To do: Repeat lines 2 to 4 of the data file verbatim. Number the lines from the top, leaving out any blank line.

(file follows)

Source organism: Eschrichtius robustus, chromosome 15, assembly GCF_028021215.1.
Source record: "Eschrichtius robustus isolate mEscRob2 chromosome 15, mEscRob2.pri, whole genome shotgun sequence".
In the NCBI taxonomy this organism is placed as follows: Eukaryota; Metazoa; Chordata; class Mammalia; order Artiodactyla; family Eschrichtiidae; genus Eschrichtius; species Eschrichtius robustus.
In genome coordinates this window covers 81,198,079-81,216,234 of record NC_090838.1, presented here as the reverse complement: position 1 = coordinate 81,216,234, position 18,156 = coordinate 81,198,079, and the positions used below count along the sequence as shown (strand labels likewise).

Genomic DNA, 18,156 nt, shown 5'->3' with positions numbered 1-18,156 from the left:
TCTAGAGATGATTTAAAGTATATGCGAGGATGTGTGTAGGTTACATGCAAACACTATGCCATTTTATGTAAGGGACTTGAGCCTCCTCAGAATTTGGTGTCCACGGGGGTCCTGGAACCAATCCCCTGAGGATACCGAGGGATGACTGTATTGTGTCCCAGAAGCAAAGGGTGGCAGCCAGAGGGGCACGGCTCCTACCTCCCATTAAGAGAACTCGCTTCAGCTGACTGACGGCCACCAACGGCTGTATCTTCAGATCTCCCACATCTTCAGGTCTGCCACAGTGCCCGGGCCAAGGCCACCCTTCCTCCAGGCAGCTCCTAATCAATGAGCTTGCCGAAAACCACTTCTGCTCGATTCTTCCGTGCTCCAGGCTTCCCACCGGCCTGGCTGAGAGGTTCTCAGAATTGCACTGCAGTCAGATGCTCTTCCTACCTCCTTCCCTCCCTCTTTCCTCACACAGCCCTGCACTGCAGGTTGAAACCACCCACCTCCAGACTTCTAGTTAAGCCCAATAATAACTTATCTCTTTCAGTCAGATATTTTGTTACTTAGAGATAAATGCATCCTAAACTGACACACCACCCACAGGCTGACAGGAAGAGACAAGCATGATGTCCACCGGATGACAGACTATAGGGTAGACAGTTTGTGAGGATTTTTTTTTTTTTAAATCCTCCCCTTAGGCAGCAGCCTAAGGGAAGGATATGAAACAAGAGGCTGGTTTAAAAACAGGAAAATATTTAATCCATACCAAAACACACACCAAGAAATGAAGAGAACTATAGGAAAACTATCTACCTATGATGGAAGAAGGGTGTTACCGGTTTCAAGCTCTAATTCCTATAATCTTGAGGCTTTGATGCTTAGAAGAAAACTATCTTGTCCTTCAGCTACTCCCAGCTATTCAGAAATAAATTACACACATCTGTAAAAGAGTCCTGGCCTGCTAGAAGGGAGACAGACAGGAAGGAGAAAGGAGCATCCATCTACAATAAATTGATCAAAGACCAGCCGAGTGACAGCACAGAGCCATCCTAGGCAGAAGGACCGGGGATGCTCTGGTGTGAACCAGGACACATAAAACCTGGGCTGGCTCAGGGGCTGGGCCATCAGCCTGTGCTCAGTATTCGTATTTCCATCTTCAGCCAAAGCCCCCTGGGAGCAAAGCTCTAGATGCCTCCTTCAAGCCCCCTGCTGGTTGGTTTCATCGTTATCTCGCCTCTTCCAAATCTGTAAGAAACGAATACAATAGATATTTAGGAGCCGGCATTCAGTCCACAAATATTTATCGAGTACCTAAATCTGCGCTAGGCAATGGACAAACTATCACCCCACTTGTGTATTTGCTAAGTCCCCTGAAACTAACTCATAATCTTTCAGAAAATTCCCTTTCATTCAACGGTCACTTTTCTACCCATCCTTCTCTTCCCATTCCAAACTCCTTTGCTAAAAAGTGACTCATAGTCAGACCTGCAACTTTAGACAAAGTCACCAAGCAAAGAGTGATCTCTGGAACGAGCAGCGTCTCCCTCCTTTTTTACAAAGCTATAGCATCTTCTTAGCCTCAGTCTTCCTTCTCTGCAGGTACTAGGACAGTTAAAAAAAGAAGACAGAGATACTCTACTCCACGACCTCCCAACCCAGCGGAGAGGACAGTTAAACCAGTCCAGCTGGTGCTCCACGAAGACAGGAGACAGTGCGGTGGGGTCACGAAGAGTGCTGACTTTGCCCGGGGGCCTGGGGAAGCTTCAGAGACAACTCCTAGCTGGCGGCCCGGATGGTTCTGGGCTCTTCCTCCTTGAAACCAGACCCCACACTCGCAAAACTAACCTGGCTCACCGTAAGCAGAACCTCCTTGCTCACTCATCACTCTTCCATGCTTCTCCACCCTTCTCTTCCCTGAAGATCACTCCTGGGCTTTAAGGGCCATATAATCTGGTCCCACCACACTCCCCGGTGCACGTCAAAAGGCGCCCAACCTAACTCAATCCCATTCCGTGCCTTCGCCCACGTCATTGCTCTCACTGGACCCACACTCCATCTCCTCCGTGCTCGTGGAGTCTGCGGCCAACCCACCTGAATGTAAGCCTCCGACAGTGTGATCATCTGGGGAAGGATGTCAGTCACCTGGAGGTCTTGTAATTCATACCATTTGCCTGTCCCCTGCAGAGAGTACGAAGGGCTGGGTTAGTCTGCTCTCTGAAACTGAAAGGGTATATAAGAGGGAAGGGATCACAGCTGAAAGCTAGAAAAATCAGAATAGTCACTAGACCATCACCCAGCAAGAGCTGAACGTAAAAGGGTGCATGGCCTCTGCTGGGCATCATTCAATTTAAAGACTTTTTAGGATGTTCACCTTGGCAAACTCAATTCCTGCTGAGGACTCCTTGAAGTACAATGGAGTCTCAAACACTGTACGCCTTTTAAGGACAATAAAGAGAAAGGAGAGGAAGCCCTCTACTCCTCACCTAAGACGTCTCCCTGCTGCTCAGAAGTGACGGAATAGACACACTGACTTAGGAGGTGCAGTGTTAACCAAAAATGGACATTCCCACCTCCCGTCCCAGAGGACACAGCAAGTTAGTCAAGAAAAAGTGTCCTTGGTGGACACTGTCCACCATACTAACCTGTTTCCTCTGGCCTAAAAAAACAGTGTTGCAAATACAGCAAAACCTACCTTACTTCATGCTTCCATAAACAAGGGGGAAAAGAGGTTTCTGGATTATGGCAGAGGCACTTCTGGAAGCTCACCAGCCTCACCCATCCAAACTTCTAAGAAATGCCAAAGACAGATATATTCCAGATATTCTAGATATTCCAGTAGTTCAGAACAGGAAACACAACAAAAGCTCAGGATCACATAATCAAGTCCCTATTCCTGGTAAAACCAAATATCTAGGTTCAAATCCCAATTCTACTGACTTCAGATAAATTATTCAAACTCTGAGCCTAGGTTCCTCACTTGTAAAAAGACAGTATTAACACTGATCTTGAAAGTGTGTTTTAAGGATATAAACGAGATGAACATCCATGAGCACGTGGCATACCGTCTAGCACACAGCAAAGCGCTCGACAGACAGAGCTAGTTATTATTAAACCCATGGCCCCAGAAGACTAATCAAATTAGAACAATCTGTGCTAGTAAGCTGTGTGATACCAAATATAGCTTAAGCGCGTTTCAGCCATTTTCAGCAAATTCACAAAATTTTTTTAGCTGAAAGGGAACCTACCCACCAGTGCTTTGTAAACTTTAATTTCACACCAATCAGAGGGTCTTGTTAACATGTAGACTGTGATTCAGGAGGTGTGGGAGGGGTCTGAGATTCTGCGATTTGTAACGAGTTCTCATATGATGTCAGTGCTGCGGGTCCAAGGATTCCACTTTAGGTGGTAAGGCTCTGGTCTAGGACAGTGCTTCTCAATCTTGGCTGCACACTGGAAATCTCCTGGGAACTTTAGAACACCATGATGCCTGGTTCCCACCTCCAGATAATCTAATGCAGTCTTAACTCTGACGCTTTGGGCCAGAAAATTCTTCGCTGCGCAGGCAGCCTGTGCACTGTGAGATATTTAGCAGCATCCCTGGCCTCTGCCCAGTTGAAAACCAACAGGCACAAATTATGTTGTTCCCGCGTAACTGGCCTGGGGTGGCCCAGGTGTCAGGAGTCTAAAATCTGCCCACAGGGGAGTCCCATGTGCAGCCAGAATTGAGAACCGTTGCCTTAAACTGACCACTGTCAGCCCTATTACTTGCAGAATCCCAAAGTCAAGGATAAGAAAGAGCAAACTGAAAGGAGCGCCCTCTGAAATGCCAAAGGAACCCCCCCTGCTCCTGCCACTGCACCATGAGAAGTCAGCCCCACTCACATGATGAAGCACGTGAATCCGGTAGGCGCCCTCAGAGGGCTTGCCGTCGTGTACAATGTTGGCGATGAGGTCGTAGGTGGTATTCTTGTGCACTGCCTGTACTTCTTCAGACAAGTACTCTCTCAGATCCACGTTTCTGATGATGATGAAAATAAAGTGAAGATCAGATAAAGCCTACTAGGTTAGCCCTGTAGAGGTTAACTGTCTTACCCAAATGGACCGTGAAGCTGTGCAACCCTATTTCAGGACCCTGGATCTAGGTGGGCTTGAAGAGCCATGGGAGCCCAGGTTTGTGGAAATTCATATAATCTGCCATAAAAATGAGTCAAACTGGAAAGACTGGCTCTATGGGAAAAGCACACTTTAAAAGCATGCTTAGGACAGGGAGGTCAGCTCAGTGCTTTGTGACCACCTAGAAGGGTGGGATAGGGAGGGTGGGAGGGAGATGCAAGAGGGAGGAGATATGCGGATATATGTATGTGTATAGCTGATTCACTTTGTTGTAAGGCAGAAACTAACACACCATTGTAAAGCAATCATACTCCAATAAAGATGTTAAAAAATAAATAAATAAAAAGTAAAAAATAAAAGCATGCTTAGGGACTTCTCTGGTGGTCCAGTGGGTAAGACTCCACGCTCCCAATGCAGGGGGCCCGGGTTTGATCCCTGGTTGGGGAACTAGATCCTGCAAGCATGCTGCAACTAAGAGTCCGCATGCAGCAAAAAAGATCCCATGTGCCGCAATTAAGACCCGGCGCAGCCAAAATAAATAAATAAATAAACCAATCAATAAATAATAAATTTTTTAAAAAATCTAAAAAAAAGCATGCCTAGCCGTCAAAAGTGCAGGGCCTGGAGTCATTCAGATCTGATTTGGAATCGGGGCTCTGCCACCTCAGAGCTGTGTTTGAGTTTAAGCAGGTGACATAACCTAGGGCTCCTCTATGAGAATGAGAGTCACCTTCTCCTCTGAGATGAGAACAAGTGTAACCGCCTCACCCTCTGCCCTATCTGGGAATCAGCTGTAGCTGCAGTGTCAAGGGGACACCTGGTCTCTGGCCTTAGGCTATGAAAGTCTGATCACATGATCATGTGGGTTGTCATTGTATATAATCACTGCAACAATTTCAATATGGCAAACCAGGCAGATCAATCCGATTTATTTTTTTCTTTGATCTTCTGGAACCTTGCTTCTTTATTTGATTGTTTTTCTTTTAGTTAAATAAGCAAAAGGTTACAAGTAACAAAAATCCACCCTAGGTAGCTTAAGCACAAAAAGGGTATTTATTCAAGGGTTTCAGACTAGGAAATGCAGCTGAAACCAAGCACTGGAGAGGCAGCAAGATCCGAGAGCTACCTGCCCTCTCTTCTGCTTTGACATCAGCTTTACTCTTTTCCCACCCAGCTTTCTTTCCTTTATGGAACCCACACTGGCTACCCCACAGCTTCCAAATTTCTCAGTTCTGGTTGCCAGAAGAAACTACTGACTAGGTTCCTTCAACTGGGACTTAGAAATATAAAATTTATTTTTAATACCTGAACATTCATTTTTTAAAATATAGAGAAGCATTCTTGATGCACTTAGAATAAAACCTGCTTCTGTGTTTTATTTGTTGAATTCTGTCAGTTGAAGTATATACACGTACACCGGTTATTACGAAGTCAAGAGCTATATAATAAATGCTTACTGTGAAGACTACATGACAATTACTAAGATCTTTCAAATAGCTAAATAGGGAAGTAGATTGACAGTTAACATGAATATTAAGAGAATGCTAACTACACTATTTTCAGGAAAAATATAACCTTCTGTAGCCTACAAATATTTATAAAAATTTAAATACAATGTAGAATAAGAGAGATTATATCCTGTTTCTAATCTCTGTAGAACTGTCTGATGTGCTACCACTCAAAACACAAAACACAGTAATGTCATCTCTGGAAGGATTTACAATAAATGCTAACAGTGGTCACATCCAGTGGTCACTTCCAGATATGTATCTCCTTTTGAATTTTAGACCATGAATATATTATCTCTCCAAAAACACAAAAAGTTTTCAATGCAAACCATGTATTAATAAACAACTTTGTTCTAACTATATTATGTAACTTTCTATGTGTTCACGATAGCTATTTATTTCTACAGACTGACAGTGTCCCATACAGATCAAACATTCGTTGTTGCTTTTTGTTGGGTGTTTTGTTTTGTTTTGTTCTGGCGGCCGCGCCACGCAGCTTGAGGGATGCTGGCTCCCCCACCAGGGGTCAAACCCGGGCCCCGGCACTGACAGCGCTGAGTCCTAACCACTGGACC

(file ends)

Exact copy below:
Source record: "Eschrichtius robustus isolate mEscRob2 chromosome 15, mEscRob2.pri, whole genome shotgun sequence".
In the NCBI taxonomy this organism is placed as follows: Eukaryota; Metazoa; Chordata; class Mammalia; order Artiodactyla; family Eschrichtiidae; genus Eschrichtius; species Eschrichtius robustus.
In genome coordinates this window covers 81,198,079-81,216,234 of record NC_090838.1, presented here as the reverse complement: position 1 = coordinate 81,216,234, position 18,156 = coordinate 81,198,079, and the positions used below count along the sequence as shown (strand labels likewise).